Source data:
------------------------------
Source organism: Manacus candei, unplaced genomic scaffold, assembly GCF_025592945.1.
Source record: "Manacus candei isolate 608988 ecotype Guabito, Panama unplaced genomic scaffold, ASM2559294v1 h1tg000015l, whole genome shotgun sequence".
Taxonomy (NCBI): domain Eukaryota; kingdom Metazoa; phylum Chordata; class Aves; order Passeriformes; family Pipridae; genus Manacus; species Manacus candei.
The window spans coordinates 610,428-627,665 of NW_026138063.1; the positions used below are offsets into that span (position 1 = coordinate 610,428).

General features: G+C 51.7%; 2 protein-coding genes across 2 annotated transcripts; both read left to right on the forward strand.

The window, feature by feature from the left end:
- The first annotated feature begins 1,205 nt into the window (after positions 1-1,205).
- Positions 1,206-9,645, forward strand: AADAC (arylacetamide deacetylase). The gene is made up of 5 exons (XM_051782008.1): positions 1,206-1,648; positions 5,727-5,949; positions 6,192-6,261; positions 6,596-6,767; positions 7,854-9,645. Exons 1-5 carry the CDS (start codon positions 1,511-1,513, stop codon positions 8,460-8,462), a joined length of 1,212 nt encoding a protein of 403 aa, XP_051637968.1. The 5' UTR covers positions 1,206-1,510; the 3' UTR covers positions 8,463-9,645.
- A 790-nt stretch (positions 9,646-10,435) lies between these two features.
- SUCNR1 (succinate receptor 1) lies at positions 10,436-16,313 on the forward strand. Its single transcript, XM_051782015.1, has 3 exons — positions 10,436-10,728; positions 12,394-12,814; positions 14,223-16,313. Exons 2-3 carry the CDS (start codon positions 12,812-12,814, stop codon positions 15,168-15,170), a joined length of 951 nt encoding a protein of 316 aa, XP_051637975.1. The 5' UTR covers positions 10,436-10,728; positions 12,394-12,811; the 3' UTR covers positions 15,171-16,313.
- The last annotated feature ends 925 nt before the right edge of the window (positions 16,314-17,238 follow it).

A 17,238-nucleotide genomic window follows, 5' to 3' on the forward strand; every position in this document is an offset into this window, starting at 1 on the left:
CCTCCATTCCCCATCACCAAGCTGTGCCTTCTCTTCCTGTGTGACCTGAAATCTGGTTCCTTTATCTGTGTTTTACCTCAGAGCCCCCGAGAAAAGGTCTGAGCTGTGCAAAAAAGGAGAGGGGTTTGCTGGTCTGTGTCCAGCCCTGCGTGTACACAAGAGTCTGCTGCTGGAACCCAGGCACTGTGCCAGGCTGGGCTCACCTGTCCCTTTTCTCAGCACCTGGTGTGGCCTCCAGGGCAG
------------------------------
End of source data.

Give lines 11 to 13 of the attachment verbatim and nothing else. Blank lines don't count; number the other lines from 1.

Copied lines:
- The last annotated feature ends 925 nt before the right edge of the window (positions 16,314-17,238 follow it).

A 17,238-nucleotide genomic window follows, 5' to 3' on the forward strand; every position in this document is an offset into this window, starting at 1 on the left:
CCTCCATTCCCCATCACCAAGCTGTGCCTTCTCTTCCTGTGTGACCTGAAATCTGGTTCCTTTATCTGTGTTTTACCTCAGAGCCCCCGAGAAAAGGTCTGAGCTGTGCAAAAAAGGAGAGGGGTTTGCTGGTCTGTGTCCAGCCCTGCGTGTACACAAGAGTCTGCTGCTGGAACCCAGGCACTGTGCCAGGCTGGGCTCACCTGTCCCTTTTCTCAGCACCTGGTGTGGCCTCCAGGGCAG